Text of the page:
Wednesday, September 21, 2011




Most protesters at yesterday's rally by afgantsy, chernobyltsy and others looked like people who probably didn't own computers and definitely did not organize through Facebook or any other social networks.

There was no dance, song, music or pre-recorded speeches at this rally; there were many fatigues and medals, and at least one "Thanks to Donbass residents..." t-shirt.

The rally also included a rather successful storming of the Rada building (I, of course, missed it, but here are some photos and video from Ukrainska Pravda) - and this storming inspired the MPs to wait a bit with the legislation that would've cancelled benefits for the groups of Ukrainian citizens that the protesters represented.

It took just a few days for that lonely bunch of hunger-striking chernobyltsy by the Presidential Administration to evolve into a much more impressive entity. "Ты никому не нужен" ("No one needs you"), a line that seemed to be begging to attach itself to the image of that tiny, irrelevant group last week, has been replaced with "Никто, кроме нас" ("No one but us"), the Marines' slogan that one could hear occasionally by the Rada yesterday (as well as the name of an organization that seemed to be behind the protests: Всеукраїнська громадська організація «Ніхто крім нас» (НКН).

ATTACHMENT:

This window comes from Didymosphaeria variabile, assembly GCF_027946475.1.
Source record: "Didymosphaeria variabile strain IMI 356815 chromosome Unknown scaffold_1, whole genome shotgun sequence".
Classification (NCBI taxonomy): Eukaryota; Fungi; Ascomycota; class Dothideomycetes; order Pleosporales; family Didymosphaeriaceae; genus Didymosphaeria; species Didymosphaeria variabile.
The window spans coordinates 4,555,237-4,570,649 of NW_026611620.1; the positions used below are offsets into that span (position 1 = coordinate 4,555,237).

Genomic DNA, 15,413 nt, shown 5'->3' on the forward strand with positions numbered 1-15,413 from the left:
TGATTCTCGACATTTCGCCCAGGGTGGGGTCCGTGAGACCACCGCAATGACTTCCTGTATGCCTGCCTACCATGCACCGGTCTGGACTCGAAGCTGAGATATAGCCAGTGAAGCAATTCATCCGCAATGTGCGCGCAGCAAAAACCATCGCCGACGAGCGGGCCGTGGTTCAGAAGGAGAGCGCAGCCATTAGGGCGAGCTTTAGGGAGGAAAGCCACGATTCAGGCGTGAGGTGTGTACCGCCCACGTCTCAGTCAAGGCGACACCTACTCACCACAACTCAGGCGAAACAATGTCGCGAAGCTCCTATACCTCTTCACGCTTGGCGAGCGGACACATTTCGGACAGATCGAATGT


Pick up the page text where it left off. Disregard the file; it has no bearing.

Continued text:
Here are all the pictures that I took:


  1. Very happy to see the number of people in the rally!
    An outsider question : It is obvious these men suffered physical and/or physical harm due to traumatic events. But may I ask : 20 years and more later, what are their claims exactly? Redress?


  2. No, not redress. Benefits - various housing discounts, health care, pensions to those who are still here and to the families of those who aren't - and the parliament wanted to more or less take much of it away. And the legislation that these people are protesting concerns other groups as well: e.g., the so-called "children of war," medical and law enforcement employees. It's a very complex issue - and the layer of bureaucracy around it is very thick.